The particulars: Historical Fantasy, TOR, available in print and as e-book
The Source: Purchased at Kobo
The Grade: B+
Boston, 1767: In D.B. Jackson’s Thieftaker, revolution is brewing as the British Crown imposes increasingly onerous taxes on the colonies, and intrigue swirls around firebrands like Samuel Adams and the Sons of Liberty. But for Ethan Kaille, a thieftaker who makes his living by conjuring spells that help him solve crimes, politics is for others…until he is asked to recover a necklace worn by the murdered daughter of a prominent family.
Suddenly, he faces another conjurer of enormous power, someone unknown, who is part of a conspiracy that reaches to the highest levels of power in the turbulent colony. His adversary has already killed—and not for his own gain, but in the service of his powerful masters, people for whom others are mere pawns in a game of politics and power. Ethan is in way over his head, and he knows it. Already a man with a dark past, he can ill afford to fail, lest his livelihood be forfeit. But he can’t stop now, for his magic has marked him, so he must fight the odds, even though he seems hopelessly overmatched, his doom seeming certain at the spectral hands of one he cannot even see
I have looked forward to this book ever since I first heard about it, which was 2010. When I sat down to read it, I was a bit worried that it wouldn’t live up to my expectations. To my delight, that didn’t happen.
D.B. Jackson’s writing sucked me in from the start. Sometimes it felt like I was walking next to Ethan as he navigated the lanes of Boston. The story felt well researched, from the careful description of the houses and streets of London, to the historical events that happens in the background. But the tension between the people loyal to the crown and the rebels creeps into the story, but it doesn’t overwhelm it.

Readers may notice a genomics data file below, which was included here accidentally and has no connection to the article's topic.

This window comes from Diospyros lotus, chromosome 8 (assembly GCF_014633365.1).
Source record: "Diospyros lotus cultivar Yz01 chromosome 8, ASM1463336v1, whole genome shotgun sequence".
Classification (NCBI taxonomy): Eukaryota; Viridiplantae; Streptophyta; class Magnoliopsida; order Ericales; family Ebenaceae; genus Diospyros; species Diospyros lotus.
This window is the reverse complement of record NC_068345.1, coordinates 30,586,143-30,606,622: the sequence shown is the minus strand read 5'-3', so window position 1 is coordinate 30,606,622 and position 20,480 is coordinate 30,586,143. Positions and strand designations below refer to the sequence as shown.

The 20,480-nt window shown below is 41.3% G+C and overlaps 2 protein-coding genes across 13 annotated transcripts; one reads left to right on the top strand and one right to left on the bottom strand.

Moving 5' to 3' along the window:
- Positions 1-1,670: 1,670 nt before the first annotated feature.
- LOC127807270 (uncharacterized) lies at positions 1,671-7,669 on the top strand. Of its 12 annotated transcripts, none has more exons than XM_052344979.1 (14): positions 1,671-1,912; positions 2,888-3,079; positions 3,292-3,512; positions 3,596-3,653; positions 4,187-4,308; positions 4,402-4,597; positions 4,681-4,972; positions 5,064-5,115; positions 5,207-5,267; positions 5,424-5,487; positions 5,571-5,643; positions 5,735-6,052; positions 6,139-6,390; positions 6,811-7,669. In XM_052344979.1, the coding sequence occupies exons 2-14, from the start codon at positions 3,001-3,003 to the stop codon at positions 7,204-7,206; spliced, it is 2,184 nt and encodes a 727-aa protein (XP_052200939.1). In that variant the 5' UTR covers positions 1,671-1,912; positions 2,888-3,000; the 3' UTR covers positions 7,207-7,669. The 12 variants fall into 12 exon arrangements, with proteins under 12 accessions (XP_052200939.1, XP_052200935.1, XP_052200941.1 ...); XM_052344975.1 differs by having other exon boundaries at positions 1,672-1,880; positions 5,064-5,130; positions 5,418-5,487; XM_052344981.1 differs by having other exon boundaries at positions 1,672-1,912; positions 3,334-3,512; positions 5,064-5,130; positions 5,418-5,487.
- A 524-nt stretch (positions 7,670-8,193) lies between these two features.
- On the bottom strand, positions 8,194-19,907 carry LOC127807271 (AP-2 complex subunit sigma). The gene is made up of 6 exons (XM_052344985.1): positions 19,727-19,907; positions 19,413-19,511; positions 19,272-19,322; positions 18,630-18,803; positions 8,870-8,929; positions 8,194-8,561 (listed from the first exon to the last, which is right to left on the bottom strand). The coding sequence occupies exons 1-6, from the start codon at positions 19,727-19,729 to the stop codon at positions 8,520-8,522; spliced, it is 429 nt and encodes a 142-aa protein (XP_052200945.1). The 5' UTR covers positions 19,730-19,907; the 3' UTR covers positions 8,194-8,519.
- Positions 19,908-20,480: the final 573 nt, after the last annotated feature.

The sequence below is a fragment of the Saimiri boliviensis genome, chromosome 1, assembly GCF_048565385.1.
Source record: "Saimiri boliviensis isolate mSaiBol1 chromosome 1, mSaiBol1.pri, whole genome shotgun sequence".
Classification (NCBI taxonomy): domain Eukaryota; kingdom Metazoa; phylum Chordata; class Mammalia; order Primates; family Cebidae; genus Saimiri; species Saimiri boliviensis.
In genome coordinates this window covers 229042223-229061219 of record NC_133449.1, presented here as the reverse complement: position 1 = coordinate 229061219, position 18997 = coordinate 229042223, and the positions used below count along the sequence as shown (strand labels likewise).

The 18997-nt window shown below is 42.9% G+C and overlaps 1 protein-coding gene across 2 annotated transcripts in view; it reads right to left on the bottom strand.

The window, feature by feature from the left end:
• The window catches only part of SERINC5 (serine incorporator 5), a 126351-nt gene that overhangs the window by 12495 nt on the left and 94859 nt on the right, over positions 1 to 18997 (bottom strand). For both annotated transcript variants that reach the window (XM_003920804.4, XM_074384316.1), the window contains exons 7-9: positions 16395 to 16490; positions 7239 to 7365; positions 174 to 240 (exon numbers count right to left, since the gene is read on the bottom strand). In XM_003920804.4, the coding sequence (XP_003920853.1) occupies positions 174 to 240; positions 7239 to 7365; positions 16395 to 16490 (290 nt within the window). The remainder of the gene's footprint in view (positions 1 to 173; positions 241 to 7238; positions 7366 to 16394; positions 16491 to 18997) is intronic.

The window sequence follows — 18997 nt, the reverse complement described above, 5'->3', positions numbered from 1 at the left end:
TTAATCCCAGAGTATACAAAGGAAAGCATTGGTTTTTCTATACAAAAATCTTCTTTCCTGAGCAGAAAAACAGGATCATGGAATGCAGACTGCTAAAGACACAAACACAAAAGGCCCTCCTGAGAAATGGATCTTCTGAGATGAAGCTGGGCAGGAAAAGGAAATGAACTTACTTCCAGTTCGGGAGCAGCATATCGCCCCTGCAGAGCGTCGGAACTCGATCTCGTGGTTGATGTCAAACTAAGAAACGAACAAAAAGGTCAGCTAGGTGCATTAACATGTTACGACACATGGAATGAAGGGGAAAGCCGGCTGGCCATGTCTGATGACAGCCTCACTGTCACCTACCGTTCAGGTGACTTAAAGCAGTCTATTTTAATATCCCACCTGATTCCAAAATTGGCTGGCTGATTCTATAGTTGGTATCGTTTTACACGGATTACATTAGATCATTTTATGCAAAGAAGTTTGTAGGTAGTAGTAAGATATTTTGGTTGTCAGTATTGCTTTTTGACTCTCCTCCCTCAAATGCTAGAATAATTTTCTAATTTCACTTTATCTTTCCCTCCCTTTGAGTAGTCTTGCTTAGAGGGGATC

The magic that Ethan use felt unique. I loved how it could use several different sources for power, and what it cost. But, I also liked how the history of witch trials affected the attitude of others.
The mystery at the center of the plot was intriguing, and I loved how Ethan felt a bit out of the water, since he isn’t used to dealing with the wealthy of Boston. There was setbacks, of course, and I liked how they felt right, as if the author had carefully selected them to create as big problems as possible for Ethan. Despite that, the only major problem I had was with the lack of variation when the villains, both Pryce and the Conjurer, puts up obstacles in Ethan’s way. Yet the obstacles used fit their personalities.